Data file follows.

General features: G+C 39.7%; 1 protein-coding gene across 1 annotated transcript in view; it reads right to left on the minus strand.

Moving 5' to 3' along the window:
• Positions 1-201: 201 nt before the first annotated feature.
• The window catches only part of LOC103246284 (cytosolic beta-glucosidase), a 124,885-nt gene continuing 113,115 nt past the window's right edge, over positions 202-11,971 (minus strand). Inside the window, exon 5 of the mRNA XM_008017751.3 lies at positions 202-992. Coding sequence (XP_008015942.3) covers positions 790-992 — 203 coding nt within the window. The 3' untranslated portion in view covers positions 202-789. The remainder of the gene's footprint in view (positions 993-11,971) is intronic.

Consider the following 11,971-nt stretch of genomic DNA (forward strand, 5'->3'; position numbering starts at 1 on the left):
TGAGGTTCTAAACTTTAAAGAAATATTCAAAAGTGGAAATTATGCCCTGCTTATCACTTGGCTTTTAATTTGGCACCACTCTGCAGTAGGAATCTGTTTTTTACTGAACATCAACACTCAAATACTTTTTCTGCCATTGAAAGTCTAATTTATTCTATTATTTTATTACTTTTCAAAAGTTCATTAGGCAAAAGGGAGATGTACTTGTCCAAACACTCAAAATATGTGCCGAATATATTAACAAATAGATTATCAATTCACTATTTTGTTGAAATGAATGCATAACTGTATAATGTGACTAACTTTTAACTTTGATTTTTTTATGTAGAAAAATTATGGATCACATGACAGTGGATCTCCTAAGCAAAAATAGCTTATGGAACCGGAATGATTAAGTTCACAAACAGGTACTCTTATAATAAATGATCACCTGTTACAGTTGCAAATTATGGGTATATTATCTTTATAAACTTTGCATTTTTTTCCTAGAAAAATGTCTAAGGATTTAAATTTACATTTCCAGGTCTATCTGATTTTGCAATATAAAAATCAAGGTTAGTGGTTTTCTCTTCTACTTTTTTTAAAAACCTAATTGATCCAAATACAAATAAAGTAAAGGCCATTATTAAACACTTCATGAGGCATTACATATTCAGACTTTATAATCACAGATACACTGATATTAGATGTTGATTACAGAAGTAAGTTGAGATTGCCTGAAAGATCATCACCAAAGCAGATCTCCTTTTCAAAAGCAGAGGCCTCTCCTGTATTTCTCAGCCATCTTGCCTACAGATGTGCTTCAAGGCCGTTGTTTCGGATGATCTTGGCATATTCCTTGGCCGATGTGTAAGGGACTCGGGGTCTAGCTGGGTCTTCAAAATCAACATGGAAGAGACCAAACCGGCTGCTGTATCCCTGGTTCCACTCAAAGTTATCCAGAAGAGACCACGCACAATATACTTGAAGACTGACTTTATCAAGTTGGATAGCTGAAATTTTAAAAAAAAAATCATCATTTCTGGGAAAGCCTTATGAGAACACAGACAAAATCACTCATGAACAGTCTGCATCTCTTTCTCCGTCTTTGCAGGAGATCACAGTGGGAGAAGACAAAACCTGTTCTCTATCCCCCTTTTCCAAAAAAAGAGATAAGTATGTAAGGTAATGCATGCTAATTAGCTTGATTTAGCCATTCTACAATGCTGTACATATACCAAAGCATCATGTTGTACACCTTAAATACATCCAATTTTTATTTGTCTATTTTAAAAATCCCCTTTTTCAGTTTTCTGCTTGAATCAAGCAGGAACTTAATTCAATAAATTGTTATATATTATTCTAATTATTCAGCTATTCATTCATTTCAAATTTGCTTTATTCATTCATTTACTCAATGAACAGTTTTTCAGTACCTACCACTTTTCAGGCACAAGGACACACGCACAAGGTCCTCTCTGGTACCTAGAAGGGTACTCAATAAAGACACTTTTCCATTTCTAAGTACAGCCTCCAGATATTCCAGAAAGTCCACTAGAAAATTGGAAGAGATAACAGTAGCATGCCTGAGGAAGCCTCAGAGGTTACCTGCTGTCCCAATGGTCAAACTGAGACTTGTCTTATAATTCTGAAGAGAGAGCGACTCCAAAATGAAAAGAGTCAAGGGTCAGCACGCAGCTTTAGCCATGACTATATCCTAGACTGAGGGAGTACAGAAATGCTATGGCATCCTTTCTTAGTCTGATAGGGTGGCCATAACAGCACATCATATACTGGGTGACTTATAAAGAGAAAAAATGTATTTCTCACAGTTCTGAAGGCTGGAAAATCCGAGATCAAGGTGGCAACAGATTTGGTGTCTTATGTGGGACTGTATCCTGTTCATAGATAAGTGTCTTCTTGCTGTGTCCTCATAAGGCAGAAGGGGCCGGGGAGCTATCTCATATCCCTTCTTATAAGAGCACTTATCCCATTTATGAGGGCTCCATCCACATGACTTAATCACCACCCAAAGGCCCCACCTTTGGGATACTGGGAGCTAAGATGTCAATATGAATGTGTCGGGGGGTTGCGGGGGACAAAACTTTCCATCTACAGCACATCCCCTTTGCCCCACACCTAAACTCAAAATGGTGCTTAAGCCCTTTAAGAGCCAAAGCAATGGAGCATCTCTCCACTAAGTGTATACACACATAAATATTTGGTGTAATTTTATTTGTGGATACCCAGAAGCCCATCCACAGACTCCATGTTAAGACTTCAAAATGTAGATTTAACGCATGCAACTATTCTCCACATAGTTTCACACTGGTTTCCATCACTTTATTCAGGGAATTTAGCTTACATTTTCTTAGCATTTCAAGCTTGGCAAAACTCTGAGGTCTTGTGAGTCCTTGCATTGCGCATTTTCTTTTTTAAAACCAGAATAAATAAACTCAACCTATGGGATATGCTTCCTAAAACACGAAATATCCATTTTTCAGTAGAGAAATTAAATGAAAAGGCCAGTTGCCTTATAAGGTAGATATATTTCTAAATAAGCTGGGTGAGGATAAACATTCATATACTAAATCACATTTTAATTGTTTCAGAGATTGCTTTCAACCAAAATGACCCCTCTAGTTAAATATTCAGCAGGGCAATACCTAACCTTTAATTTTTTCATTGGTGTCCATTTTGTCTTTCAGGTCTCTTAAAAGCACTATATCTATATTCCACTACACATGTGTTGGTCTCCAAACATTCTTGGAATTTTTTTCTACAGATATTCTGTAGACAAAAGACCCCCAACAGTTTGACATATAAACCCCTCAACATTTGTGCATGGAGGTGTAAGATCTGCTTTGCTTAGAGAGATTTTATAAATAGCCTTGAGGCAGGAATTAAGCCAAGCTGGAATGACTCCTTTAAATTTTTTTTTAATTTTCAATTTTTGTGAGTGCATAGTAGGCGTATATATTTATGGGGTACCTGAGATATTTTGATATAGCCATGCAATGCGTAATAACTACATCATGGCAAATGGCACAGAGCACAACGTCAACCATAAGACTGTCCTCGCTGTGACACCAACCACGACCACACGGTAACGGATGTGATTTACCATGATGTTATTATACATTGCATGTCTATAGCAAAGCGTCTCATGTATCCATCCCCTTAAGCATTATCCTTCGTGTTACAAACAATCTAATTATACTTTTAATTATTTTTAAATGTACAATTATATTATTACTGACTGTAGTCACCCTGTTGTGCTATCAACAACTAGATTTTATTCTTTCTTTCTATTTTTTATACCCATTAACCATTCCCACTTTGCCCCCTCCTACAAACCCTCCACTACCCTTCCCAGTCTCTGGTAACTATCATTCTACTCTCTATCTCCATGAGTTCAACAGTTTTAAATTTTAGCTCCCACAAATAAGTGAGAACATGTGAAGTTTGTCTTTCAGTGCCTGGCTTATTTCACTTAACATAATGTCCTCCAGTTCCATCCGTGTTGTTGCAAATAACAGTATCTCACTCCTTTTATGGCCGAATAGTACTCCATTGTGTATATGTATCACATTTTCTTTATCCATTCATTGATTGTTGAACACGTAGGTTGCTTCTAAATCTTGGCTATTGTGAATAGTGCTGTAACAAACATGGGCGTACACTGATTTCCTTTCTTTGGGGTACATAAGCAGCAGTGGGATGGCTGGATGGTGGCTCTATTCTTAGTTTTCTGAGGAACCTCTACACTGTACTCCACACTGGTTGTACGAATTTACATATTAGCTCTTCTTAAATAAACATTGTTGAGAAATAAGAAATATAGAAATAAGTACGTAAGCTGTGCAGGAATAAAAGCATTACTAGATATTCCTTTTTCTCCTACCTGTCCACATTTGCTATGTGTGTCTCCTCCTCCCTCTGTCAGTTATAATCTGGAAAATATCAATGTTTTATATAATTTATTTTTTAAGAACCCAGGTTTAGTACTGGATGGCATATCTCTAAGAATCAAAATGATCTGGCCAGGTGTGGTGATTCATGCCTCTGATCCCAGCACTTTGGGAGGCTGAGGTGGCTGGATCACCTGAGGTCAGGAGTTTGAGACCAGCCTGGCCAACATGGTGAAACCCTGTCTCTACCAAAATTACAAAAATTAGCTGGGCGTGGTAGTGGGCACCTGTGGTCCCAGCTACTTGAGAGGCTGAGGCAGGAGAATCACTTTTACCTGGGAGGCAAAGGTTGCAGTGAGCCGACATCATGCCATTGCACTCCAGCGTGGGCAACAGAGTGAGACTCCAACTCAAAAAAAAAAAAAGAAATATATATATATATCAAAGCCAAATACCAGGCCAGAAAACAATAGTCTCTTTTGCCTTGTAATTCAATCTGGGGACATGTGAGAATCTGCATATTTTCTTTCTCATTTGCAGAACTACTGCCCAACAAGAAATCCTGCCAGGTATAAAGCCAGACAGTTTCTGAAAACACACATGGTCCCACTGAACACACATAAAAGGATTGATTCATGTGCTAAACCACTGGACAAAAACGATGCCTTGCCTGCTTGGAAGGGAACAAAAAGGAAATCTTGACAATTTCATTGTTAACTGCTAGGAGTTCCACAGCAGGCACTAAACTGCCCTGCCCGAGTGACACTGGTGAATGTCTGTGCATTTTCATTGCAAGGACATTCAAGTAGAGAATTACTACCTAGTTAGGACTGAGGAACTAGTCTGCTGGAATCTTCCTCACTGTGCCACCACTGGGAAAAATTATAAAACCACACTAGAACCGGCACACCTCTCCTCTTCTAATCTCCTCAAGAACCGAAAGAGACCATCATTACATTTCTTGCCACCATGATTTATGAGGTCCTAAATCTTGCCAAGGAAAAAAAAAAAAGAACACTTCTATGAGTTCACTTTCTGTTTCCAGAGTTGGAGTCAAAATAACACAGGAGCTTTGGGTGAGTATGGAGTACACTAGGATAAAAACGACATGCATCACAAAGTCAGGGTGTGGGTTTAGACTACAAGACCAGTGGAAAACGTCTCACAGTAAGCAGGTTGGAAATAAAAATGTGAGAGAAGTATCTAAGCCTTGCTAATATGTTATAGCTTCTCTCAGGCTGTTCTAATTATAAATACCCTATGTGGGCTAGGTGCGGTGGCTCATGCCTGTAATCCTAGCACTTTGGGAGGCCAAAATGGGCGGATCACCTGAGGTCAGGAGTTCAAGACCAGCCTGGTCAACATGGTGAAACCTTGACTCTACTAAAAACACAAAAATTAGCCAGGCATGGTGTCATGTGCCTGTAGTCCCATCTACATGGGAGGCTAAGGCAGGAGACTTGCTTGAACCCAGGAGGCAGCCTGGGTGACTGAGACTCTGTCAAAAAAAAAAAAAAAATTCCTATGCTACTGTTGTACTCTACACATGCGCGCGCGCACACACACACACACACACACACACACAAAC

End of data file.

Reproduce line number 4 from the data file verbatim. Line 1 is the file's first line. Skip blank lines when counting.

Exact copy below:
• The window catches only part of LOC103246284 (cytosolic beta-glucosidase), a 124,885-nt gene continuing 113,115 nt past the window's right edge, over positions 202-11,971 (minus strand). Inside the window, exon 5 of the mRNA XM_008017751.3 lies at positions 202-992. Coding sequence (XP_008015942.3) covers positions 790-992 — 203 coding nt within the window. The 3' untranslated portion in view covers positions 202-789. The remainder of the gene's footprint in view (positions 993-11,971) is intronic.